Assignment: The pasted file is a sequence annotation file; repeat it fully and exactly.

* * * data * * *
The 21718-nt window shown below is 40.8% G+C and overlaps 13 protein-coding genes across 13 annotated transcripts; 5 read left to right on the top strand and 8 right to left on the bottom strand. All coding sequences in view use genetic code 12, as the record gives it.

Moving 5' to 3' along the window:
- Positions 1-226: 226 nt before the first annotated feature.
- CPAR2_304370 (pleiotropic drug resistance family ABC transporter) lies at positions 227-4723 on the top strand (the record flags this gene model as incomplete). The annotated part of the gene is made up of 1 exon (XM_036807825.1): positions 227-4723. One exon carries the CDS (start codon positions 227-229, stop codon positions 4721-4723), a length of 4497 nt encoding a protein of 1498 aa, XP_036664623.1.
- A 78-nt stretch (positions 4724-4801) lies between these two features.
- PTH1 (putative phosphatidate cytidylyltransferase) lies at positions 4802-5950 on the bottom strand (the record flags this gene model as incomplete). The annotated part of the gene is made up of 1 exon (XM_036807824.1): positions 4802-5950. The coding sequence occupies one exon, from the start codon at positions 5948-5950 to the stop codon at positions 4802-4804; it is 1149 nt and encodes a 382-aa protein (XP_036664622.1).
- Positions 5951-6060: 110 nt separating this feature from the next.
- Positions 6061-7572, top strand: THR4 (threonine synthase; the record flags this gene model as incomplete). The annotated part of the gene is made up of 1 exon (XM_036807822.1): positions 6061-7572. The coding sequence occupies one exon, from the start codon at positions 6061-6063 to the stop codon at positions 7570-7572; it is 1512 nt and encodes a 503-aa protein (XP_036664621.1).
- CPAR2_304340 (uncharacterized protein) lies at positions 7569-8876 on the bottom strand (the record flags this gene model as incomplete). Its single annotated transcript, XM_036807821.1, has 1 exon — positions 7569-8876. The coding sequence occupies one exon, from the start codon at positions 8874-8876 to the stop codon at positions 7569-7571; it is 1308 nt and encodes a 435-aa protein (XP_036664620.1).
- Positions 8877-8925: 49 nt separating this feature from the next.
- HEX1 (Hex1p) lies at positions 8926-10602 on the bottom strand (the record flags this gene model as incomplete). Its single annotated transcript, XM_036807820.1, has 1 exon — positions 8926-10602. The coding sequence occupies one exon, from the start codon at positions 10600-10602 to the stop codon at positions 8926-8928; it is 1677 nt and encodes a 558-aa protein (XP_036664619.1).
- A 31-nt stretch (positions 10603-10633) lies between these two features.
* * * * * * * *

The 21718-nt window shown below is 40.8% G+C and overlaps 13 protein-coding genes across 13 annotated transcripts; 5 read left to right on the top strand and 8 right to left on the bottom strand. All coding sequences in view use genetic code 12, as the record gives it.

Moving 5' to 3' along the window:
- Positions 1-226: 226 nt before the first annotated feature.
- CPAR2_304370 (pleiotropic drug resistance family ABC transporter) lies at positions 227-4723 on the top strand (the record flags this gene model as incomplete). The annotated part of the gene is made up of 1 exon (XM_036807825.1): positions 227-4723. One exon carries the CDS (start codon positions 227-229, stop codon positions 4721-4723), a length of 4497 nt encoding a protein of 1498 aa, XP_036664623.1.
- A 78-nt stretch (positions 4724-4801) lies between these two features.
- PTH1 (putative phosphatidate cytidylyltransferase) lies at positions 4802-5950 on the bottom strand (the record flags this gene model as incomplete). The annotated part of the gene is made up of 1 exon (XM_036807824.1): positions 4802-5950. The coding sequence occupies one exon, from the start codon at positions 5948-5950 to the stop codon at positions 4802-4804; it is 1149 nt and encodes a 382-aa protein (XP_036664622.1).
- Positions 5951-6060: 110 nt separating this feature from the next.
- Positions 6061-7572, top strand: THR4 (threonine synthase; the record flags this gene model as incomplete). The annotated part of the gene is made up of 1 exon (XM_036807822.1): positions 6061-7572. The coding sequence occupies one exon, from the start codon at positions 6061-6063 to the stop codon at positions 7570-7572; it is 1512 nt and encodes a 503-aa protein (XP_036664621.1).
- CPAR2_304340 (uncharacterized protein) lies at positions 7569-8876 on the bottom strand (the record flags this gene model as incomplete). Its single annotated transcript, XM_036807821.1, has 1 exon — positions 7569-8876. The coding sequence occupies one exon, from the start codon at positions 8874-8876 to the stop codon at positions 7569-7571; it is 1308 nt and encodes a 435-aa protein (XP_036664620.1).
- Positions 8877-8925: 49 nt separating this feature from the next.
- HEX1 (Hex1p) lies at positions 8926-10602 on the bottom strand (the record flags this gene model as incomplete). Its single annotated transcript, XM_036807820.1, has 1 exon — positions 8926-10602. The coding sequence occupies one exon, from the start codon at positions 10600-10602 to the stop codon at positions 8926-8928; it is 1677 nt and encodes a 558-aa protein (XP_036664619.1).
- A 31-nt stretch (positions 10603-10633) lies between these two features.